Clinical Pearl of the Day: Fabry disease
People who have Fabry disease don’t produce enough healthy versions of an enzyme (blood chemical) called alpha-galactosidase A (alpha-GAL).
- These enzymes prevent sphingolipids—a fat-like substance—from collecting in blood vessels and tissue.
- People who inherit a defective galactosidase alpha (GLA) gene don’t produce enough alpha-GAL enzyme. As a result, fatty substances build up in blood vessels.
- Types of Fabry disease include:
- Classic type: Symptoms of classic Fabry disease appear during childhood or the teenage years.
- Late-onset/atypical type: People with late-onset Fabry disease don’t have symptoms until they’re in their 30s or older.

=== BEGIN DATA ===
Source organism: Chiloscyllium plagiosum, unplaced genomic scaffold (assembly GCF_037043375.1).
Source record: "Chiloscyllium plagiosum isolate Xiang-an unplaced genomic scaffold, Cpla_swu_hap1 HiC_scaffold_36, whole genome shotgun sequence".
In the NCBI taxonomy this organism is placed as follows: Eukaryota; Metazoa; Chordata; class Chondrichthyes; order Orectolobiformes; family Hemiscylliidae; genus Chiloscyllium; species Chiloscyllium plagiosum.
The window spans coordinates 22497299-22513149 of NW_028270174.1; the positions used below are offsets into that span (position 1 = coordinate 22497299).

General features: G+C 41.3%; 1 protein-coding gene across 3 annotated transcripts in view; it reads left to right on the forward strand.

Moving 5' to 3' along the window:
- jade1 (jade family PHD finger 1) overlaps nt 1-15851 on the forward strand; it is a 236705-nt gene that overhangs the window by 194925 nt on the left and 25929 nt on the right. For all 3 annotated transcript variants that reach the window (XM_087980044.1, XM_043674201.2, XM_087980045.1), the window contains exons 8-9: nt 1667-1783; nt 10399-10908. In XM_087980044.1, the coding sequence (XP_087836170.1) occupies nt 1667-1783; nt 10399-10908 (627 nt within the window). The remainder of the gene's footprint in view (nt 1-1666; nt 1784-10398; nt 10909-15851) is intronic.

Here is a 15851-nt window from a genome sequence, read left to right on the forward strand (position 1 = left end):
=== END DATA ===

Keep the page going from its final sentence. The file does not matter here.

- Statistics: Approximately 1 out of 40,000 males have Fabry disease in the United States.
- Causes: Children inherit a mutation (change) in the GLA gene on the X chromosome from a parent.
- Symptoms may include numbness, tingling, burning, heat or cold intolerance, swelling in the legs, raised purplish lesions, and flu-like symptoms.
- Diagnosis is done with enzyme assay, genetic testing, and newborn screening.
- Treatment includes, enzyme replacement therapy, every 2 weeks, through IV infusion, such as Fabryzyme. It also includes oral chaperone therapy, which can help break down the fatty substance. Such examples include oral tablets as migalastat (Galafold).
Fabry Disease: Symptoms, Causes, Diagnosis, Treatment, Types (clevelandclinic.org)